https://youtu.be/Cj8ZMb7Vnfc?t=4m25s

What now?

Despite decades of research, very few answers have emerged to explain the enigma of the Longyou Caves. However, while the origins of the caves is still unknown, the caves have been opened for tourists who are willing to make the trek to the remote village. Here are some of their reviews:

“A large group of us toured on a rainy day. You start the tour with a short film, which is very helpful. Make sure you wear comfortable non-slick shoes. There are several steps. Some areas require quite a bit of energy to climb. The Grottoes are beautiful.”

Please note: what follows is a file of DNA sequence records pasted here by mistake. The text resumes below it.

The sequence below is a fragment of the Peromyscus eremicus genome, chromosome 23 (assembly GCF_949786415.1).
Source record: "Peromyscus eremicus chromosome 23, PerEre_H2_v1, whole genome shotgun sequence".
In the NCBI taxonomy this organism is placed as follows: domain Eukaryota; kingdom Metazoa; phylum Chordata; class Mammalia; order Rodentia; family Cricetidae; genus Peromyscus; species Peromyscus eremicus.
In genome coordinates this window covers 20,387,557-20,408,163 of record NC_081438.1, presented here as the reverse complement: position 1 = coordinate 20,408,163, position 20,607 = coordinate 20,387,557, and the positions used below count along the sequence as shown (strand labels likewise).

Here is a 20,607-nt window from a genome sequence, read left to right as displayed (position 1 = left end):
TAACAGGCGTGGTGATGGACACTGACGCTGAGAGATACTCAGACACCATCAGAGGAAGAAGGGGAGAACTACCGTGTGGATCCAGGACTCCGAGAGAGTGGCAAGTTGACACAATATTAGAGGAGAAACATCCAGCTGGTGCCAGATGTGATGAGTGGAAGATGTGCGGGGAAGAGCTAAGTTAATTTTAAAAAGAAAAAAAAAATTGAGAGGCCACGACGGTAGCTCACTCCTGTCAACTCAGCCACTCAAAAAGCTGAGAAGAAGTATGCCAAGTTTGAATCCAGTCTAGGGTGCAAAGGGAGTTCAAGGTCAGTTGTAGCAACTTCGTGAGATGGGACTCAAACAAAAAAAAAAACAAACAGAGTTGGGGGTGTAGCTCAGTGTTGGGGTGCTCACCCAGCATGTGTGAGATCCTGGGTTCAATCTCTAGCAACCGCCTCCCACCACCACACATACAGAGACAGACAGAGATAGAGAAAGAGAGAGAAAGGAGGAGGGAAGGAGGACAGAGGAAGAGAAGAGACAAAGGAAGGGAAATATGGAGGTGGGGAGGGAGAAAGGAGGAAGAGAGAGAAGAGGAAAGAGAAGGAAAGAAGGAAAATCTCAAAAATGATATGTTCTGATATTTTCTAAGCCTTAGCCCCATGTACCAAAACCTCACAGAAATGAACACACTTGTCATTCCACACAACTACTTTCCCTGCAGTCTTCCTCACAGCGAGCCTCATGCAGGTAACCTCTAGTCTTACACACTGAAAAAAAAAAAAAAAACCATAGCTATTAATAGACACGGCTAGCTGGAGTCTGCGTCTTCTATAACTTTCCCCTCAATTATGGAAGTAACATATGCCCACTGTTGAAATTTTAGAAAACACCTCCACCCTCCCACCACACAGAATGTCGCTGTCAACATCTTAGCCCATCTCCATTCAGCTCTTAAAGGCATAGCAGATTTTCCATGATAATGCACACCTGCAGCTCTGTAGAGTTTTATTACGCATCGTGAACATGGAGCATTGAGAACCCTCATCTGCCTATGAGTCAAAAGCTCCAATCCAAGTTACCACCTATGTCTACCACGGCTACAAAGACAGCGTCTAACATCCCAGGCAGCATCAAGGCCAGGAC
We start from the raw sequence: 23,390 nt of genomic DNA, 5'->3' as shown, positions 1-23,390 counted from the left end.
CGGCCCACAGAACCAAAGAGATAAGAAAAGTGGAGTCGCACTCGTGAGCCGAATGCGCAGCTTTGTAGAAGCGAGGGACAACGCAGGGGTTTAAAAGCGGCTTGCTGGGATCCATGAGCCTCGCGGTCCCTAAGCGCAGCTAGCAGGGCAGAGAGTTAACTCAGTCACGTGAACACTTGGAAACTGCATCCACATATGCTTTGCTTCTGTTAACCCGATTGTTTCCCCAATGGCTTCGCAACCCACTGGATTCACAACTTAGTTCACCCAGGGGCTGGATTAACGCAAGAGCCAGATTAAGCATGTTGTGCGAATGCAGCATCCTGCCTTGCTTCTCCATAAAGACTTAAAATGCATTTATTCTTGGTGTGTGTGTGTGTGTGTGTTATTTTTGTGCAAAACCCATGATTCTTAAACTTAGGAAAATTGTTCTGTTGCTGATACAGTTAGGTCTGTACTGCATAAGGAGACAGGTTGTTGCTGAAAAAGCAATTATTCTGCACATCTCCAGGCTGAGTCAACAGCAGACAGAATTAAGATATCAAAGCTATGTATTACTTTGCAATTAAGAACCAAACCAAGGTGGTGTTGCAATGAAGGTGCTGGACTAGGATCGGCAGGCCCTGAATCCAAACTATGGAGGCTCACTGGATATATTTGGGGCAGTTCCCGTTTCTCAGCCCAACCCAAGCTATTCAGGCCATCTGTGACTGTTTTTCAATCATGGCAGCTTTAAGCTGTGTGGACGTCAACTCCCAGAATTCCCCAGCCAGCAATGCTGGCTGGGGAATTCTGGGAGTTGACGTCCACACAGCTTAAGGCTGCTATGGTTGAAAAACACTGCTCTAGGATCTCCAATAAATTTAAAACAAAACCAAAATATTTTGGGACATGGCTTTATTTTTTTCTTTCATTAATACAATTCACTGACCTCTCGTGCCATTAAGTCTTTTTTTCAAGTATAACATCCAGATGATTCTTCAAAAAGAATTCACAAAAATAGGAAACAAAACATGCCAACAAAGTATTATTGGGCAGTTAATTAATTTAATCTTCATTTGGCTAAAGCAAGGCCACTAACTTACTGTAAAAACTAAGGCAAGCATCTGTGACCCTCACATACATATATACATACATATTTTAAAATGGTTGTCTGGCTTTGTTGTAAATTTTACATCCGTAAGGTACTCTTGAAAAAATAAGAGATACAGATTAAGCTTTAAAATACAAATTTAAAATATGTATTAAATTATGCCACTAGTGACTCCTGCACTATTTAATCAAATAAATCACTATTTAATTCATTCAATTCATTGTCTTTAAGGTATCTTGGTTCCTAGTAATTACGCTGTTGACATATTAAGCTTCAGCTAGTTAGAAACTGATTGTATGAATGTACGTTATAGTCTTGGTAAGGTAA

“Even after reading reviews, I was still really unsure what to expect from here. So when we stepped into the first cavern we entered (#7, I believe?), I was happily surprised to feel a sense of awe.”

The Longyou Caves are an immeasurable mystery to the world, with some even saying they can be compared to the pyramids in Egypt.

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Troy Oakes
Troy was born and raised in Australia and has always wanted to know why and how things work, which led him to his love for science. He is a professional photographer and enjoys taking pictures of Australia's beautiful landscapes. He is also a professional storm chaser where he currently lives in Hervey Bay, Australia.